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Titanium and its Uses

The thickness of the oxide layer is usually from 20 to 100 Ao, with the oxygen-rich oxides nearer to the surface, and the oxygen-poor oxides nearer the alloy. It is necessary for oxides to form in a controlled environment because contaminants from the air and the metal will be incorporated into the oxide layer and adversely affect the ability of the alloy to osseointegrate with the bone.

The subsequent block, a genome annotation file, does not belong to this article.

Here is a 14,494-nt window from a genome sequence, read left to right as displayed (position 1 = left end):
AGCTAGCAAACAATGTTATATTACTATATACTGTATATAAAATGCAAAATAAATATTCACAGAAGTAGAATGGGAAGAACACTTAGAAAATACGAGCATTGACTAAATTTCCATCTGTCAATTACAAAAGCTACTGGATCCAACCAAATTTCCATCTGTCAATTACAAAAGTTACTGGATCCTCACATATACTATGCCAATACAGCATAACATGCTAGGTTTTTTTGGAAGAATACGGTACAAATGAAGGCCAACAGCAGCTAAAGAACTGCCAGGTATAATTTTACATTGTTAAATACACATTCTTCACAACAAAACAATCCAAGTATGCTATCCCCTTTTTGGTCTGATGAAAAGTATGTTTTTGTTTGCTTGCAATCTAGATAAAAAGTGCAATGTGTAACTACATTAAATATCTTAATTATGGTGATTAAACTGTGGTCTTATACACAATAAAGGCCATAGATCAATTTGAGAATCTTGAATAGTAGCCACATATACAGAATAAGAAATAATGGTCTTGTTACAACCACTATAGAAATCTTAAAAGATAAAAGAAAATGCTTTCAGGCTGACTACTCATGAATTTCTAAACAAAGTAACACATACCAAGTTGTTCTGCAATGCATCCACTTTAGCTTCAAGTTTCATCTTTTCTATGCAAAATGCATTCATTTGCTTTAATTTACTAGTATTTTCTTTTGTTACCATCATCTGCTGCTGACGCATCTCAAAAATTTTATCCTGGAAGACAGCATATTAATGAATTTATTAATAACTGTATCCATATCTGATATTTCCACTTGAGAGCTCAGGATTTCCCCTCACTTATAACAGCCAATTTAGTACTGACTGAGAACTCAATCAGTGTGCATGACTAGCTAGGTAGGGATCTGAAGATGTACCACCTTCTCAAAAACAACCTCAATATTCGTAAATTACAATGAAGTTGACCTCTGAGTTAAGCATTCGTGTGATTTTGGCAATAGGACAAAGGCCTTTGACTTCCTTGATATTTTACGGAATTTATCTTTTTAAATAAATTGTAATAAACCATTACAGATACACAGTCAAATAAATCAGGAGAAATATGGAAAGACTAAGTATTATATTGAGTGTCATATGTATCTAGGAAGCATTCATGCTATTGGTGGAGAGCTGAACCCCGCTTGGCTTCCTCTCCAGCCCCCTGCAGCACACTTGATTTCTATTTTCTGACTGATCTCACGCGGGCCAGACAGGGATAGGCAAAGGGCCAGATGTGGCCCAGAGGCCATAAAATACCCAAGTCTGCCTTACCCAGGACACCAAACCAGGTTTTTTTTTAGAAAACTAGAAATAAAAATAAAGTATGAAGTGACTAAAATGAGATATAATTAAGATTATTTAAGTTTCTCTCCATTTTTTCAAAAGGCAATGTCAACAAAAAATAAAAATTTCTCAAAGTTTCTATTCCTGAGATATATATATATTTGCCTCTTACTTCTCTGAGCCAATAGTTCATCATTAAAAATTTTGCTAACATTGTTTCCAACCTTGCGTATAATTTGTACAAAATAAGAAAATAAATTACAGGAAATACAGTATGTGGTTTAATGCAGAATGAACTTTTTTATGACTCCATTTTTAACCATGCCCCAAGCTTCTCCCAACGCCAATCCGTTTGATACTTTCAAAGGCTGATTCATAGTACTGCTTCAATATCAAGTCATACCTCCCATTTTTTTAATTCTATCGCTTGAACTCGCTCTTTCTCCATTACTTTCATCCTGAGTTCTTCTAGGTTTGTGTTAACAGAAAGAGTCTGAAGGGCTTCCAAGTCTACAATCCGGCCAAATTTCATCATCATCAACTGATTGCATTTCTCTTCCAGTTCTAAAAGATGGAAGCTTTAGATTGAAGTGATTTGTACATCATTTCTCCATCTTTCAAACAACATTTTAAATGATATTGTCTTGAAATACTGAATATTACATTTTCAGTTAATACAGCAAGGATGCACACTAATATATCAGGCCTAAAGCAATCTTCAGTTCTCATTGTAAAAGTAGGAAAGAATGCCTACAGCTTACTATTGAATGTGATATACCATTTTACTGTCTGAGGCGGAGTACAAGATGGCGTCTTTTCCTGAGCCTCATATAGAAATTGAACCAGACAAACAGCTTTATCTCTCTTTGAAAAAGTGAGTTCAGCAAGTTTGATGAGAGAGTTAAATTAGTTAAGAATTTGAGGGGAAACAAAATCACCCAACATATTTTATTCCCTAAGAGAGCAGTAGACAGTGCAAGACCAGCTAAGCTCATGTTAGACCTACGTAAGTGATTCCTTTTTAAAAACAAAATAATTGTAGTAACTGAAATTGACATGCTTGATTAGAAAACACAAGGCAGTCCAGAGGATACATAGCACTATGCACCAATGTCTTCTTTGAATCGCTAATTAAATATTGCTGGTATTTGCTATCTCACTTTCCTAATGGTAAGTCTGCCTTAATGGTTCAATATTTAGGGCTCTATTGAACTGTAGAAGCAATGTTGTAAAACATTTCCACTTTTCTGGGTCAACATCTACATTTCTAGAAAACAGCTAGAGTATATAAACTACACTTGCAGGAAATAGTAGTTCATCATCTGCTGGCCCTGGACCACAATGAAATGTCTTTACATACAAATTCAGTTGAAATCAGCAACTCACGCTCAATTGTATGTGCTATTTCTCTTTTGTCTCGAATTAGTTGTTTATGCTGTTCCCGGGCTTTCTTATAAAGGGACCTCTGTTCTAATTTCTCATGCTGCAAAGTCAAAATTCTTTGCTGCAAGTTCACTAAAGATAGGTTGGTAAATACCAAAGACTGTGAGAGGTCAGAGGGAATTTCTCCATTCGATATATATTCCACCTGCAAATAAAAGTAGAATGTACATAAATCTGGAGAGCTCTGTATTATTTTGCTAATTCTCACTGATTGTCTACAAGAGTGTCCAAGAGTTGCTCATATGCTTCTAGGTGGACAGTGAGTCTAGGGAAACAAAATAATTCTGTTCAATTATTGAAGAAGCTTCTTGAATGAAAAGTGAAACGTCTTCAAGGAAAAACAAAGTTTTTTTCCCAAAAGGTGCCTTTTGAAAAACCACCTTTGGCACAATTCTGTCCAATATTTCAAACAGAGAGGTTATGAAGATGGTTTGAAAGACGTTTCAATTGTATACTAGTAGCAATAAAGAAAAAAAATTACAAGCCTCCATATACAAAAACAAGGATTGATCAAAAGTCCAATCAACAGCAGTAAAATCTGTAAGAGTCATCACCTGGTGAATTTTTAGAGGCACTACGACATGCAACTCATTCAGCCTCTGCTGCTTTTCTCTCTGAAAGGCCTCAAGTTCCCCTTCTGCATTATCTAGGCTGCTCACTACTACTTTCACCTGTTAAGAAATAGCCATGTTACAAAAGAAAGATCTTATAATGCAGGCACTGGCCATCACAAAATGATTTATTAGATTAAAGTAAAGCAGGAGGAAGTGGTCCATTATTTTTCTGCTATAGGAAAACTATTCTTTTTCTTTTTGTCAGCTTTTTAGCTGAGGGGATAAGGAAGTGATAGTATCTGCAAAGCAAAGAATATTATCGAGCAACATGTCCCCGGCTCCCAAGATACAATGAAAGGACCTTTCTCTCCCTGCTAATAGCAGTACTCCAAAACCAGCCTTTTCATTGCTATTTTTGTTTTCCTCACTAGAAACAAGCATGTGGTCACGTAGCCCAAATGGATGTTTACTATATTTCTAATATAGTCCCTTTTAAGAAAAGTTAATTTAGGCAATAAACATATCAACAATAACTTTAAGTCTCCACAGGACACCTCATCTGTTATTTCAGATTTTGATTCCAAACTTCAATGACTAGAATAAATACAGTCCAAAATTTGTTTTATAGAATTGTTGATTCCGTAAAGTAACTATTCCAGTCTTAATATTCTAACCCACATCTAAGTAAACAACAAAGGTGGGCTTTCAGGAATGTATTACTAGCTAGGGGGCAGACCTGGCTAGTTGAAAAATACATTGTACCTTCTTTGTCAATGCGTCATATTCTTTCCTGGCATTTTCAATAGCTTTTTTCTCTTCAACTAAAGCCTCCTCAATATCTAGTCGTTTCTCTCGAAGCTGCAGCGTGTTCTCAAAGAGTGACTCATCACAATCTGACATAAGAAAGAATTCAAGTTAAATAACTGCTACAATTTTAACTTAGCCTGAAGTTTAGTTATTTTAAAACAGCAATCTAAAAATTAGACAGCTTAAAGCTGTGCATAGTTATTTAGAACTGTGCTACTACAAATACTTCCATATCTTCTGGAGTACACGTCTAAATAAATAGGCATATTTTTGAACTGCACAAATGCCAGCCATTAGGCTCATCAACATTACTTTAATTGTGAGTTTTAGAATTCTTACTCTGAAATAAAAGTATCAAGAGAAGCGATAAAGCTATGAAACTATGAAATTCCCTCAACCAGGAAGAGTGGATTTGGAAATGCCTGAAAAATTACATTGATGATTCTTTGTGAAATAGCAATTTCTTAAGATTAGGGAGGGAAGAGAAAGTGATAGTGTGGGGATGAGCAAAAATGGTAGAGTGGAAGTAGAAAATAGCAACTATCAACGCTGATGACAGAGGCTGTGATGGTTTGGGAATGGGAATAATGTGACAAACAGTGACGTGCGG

The low degradation of commercially pure titanium or titanium alloy in tissues is one of its assets for use in restorative procedures (Craig, Power and Wataha, 2004, 316). Trace amounts of elements have been shown to be released from these alloys into bone, the levels released are less than one part per billion in most cases, and their effects appear to minimal. Trace amounts have also been found in lung, liver, spleen, and kidney, with no ill effects noted. Titanium alloy may be coated with ceramic films to combine the high strength of the alloy with the favorable integrative characteristics of the ceramics (318). The thickness of the ceramic coating varies from 50 Śm to 100 Śm and is sprayed on to the metal alloy. It has several characteristics that influence its porosity, crystallinity, composition, strength, and thickness. Studies suggest that these layers promote a strong bone-implant bond more quickly, and promote biointegration rather than osseointegration, but the ceramic coats degrade over time, and this e


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